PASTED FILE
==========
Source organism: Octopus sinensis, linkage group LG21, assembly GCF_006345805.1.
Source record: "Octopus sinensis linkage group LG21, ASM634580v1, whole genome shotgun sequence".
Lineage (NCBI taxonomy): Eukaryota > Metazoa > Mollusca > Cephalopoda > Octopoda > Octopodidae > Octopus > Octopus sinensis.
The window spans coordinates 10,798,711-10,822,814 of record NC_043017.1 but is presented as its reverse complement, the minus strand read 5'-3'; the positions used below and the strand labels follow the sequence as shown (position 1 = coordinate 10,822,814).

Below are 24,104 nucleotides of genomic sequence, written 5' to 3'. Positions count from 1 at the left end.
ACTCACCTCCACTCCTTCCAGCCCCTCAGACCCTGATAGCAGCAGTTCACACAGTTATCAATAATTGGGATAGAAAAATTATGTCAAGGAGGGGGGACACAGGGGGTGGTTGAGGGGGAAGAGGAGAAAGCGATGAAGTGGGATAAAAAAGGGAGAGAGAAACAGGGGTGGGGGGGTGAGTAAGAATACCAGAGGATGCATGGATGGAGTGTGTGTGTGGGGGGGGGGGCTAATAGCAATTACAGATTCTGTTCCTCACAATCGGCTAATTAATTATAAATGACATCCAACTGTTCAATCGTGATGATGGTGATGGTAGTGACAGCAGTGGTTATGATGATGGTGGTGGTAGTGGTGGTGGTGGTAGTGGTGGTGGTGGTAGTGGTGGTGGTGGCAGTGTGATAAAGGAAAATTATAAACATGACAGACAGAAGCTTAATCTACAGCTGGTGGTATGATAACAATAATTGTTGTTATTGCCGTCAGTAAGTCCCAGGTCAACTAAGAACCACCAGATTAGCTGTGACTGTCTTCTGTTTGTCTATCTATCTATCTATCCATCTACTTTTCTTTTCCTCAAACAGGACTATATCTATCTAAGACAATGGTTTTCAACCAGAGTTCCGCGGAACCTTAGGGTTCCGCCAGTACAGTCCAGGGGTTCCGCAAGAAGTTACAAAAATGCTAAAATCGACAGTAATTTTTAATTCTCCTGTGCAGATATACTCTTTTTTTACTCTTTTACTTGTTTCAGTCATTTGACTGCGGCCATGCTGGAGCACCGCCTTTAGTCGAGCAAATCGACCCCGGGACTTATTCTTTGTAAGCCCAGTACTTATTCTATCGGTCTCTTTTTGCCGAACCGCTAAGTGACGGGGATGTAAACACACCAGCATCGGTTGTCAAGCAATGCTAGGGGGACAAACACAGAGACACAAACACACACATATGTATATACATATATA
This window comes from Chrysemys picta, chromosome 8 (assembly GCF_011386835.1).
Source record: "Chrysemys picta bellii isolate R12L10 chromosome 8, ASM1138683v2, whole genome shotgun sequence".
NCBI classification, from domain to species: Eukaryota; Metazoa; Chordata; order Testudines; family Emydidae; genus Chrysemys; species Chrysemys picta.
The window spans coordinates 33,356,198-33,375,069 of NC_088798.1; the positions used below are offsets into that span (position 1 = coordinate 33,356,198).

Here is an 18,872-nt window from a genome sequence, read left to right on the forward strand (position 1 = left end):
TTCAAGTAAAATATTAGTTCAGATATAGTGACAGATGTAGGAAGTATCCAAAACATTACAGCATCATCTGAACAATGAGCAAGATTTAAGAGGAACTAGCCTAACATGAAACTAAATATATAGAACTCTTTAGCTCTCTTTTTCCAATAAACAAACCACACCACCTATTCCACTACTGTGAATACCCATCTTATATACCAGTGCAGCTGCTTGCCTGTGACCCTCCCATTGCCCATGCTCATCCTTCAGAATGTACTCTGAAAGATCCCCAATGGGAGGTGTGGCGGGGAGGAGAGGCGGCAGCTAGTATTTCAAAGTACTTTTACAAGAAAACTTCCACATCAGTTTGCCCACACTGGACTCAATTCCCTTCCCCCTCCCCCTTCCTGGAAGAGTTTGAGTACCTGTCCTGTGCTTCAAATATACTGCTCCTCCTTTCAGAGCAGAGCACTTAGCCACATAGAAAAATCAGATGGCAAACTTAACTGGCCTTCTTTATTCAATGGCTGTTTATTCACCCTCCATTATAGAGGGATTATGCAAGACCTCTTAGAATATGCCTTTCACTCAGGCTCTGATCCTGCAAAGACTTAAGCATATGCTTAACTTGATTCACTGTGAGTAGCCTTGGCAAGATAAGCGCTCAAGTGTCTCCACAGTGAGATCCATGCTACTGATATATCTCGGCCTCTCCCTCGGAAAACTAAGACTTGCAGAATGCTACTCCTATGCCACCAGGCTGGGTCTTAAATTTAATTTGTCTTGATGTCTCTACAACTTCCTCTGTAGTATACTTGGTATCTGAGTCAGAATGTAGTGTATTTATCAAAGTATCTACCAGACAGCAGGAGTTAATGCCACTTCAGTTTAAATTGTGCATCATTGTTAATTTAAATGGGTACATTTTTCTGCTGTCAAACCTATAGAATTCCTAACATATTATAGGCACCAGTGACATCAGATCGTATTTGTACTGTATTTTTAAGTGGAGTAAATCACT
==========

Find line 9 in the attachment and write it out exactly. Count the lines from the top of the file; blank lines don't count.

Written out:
NCBI classification, from domain to species: Eukaryota; Metazoa; Chordata; order Testudines; family Emydidae; genus Chrysemys; species Chrysemys picta.